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Viewing Topic "Question on 18th century watercolors"

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Posted By : mlaiuppa
Total Posts : 4
Joined Date : Sep 23, 2017

Given what George has said, why don't you look for some stoneware for baking that has small cookie indents with a design? If it hasn't been seasoned, apply some flaxseed oil and bake in the oven at the highest temp. for an hour, then allow to cool in the oven over night, repeat for 3-4 days and your stoneware will be seasoned into a relatively "non-stick" surface. Then you can pour your watercolor concoction in and once dry, pop them out and see if you have a design on your pans. If they don't pop out, you can soak the pan in water and it should wash clean.

If that doesn't work, you can make some palette pans by pressing into FIMO clay and baking it, then fill the wells with your watercolor mix. You can make them with small, shallow enough indentations that you can even allow the children to take their paints with them without losing too much paint.

Painting in watercolor since 1966 and 2015
Posted : Sep 23, 2017
Posted By : George O'Hanlon
Total Posts : 2264
Joined Date : Jun 15, 2004

Ackermann is a good source and whereas the results are liquid they were dried into pastes on heated stone tables. The thick pastes were cut much like you cut cookie dough into shapes.

George O'Hanlon Technical Director Natural Pigments
Posted : Nov 2, 2015
Posted By : Alissa Blaney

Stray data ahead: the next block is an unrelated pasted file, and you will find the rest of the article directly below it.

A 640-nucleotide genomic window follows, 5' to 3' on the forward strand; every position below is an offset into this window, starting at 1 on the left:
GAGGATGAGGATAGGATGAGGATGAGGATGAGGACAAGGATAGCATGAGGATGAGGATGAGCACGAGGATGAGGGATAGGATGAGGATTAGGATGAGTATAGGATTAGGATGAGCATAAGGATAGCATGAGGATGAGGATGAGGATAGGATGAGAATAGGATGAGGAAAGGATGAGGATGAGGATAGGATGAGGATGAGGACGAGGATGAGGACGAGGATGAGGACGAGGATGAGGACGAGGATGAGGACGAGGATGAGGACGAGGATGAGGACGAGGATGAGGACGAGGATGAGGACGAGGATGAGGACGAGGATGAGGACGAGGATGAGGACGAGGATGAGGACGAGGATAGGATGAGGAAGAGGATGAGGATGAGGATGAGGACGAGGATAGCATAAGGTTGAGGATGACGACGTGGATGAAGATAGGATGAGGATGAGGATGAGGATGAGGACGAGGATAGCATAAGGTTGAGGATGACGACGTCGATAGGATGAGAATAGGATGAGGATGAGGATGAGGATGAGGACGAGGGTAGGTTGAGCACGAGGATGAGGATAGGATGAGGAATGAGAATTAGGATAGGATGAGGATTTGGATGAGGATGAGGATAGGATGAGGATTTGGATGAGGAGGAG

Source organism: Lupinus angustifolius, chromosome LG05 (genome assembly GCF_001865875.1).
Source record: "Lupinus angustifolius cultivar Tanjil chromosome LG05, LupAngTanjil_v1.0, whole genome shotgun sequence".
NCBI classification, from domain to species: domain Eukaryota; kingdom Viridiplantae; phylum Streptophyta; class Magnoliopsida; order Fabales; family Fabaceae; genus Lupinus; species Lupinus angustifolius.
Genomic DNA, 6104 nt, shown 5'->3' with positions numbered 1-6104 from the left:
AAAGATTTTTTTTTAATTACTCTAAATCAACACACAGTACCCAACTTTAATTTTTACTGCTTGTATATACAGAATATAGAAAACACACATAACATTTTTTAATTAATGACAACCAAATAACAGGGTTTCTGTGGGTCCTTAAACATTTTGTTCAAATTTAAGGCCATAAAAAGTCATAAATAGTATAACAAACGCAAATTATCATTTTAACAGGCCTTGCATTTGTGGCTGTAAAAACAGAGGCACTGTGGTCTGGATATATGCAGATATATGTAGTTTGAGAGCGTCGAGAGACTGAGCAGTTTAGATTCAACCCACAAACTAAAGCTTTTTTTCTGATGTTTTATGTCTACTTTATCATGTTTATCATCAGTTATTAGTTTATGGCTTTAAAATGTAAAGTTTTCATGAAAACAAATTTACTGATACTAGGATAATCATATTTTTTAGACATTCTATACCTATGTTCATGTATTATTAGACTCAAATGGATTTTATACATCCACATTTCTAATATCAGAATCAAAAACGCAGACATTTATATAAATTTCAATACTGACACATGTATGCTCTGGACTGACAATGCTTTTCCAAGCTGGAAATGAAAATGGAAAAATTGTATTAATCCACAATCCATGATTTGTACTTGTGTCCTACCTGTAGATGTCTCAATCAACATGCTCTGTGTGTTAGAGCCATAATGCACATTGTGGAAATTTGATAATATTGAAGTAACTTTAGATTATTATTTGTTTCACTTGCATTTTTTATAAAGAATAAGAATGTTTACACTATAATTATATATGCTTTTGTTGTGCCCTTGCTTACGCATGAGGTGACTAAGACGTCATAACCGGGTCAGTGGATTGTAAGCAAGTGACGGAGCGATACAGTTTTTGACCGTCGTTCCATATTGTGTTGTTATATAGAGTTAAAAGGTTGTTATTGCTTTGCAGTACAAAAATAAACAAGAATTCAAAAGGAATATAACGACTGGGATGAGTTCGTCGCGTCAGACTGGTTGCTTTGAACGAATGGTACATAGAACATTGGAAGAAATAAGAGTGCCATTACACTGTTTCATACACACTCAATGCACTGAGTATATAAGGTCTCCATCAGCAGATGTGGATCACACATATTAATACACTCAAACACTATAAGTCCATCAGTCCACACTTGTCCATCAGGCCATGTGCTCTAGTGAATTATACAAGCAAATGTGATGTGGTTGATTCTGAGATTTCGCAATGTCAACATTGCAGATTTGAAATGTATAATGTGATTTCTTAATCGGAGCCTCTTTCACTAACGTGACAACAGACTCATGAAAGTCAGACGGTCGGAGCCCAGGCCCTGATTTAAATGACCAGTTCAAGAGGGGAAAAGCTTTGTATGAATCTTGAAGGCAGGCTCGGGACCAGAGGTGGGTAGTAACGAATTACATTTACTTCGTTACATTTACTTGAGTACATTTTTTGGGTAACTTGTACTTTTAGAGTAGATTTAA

Total Posts : 1
Joined Date : Oct 30, 2015

I am a reenactor doing research for a living history presentation in the 1760-1815 time period. My goal is to introduce the public to 18th century art by sitting them down at my easel and giving “art lessons” using period materials. I am focusing on watercolors, since they dry quickly and will wash out of clothing. I am especially taken with Reeves’ hard watercolor cakes with the embossed crests, but they are no longer manufactured. The old cakes often contain lead, arsenic and other toxic ingredients; I can’t put those in the hands of children! Therefore, I am trying to learn how the hard cakes were made so I can recreate a similar palette using nontoxic materials.

I know Reeves paints included pigment, gum Arabic, and honey, but not what proportions. I was able to find one recipe, published by the London colourman Ackermann in 1801, but I think the results are liquid. Can you recommend any other period sources that give detailed instructions? Or do you know of someone who has already recreated them who can offer me advice?

Thank you for your time!

Posted : Oct 30, 2015

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